The Atlantic Yacht Club, located on the shores of Gravesend Bay in south Brooklyn, is perhaps best known for its contributions to New York sailing in the late 19th and early 20th centuries. For many years, it was one of the largest and most prestigious yacht clubs in New York City. [Read more…] about Atlantic Yacht Club: A Brief History
In 2011, the nonprofit Gotham Whale recorded just five humpbacks spotted off New York City. Since then, the number has soared. By 2018, sightings had jumped to 272. Less than a year later, 377 whales of different species were observed.
A recent Discover Magazine article cites two main factors that drive the increasing presence of whales. [Read more…] about New York’s Whaling Industry: Some History
Book purchases made through this link support New York Almanack’s mission to report new publications relevant to New York State.
The new book The Indestructible Man: The Incredible True Story of the Legendary Sailor the Japanese Couldn’t Kill (Stackpole Books, 2021) by Don Keith with David Rocco, looks at the life and naval career of Dixie Kiefer. [Read more…] about Dixie Kiefer: The Indestructible Man
Over the past few years piracy has reappeared with various attacks in the shipping lanes off the East African coast. In early modern history it was a major threat to seafaring nations. The first recorded executions in legal history were those of pirates. In London and New York the final public hangings before abolition of the practice were also of pirates. [Read more…] about New York’s Pirate Utopia: From Pearl Street to Execution Dock
Located at the eastern end of Lake Ontario, Sackets Harbor boasts a stellar history in the War of 1812, but this lake port holds a wealth of other fascinating stories.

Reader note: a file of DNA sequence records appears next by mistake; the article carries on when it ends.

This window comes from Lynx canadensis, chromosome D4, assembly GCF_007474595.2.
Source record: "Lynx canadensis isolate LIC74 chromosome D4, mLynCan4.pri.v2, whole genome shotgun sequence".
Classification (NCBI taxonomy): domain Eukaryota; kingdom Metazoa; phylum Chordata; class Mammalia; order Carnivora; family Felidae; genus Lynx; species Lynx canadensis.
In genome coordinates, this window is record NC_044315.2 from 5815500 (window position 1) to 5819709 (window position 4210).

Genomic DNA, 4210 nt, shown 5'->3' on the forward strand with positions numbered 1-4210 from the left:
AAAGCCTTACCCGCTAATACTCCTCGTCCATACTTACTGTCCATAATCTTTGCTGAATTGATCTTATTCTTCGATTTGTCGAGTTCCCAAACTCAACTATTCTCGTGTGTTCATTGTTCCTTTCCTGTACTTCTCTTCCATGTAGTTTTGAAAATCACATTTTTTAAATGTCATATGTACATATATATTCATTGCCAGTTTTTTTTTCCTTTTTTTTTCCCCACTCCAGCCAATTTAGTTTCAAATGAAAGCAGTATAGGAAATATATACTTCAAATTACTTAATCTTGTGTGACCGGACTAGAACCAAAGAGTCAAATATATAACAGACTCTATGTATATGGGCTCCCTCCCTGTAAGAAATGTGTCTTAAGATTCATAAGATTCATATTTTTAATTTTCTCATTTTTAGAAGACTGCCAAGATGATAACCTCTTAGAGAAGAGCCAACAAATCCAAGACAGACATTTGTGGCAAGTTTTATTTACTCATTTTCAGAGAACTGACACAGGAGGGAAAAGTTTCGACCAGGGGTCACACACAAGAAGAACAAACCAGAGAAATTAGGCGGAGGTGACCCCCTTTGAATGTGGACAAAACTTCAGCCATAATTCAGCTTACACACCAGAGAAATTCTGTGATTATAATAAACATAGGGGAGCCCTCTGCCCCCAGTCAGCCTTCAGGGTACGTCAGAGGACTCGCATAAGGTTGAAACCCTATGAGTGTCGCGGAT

After the War of 1812, Sackets Harbor nearly became a thriving lake port, but both the emerging railroads and canal systems quickly excluded the tiny village from ever becoming a Buffalo or Cleveland-size port. [Read more…] about Dancing On Logs: Pulp Wood At Sackets Harbor
On January 5th, 2021, the City of New York’s Landmarks Preservation Commission held a virtual public hearing at which more than a hundred people testified about Howard Hughes Corporation’s proposal to build a 47-story residential building at 250 Water Street in Lower Manhattan, at the heart of the South Street Seaport Historic District.
Fights over the appropriateness of tall buildings in Historic Districts are not unusual in the City of New York, but this one is uniquely centered on the purposes of historic preservation and the role cultural institutions play in helping to build and sustain communities, and themselves. [Read more…] about Controversy Over Development At New York’s Seaport Historic District
Timing is everything! While contemplating a unique marker in the Sackets Harbor military cemetery a puzzling question came up. Why was Henderson, NY resident Joseph Hawkins, who never served in the military, buried in the military cemetery?
Coincidentally, Henderson Historical Society’s Eric Anderson was simultaneously researching Joseph Hawkins and shared clues. [Read more…] about A Military Cemetery Mystery Solved
Empire, slavery, and constant warfare interacted with each other in the Atlantic World. Which brings us to our question: In what ways did the Atlantic World and its issues contribute to the American Revolution?
In this episode of Ben Franklin’s World: A Podcast about Early American History, Tyson Reeder, an editor of the Papers of James Madison and author of Smugglers, Pirates, and Patriots: Free Trade in the Age of Revolution (University of Pennsylvania Press, 2019), helps us see how smuggling and trade in the Luso-Atlantic, or Portuguese-Atlantic World contributed to the development and spread of ideas about free trade and republicanism.
2020 commemorates the 300th anniversary of French presence on Prince Edward Island, just north of Nova Scotia. Like much of North America, the Canadian Maritime provinces of New Brunswick, Nova Scotia and Cape Breton Island, and Prince Edward Island were highly contested regions.
In fact, the way France and Great Britain fought for presence and control of this region places the Canadian Maritimes among the most contested regions in eighteenth-century North America.
Stepping Stones Light is a Victorian-style lighthouse in Long Island Sound, in Nassau County, New York. The lighthouse is square-shaped and made of red brick, standing one-and-a-half stories high. The Hudson-Athens Lighthouse is a virtual twin of this structure. [Read more…] about Stepping Stones Light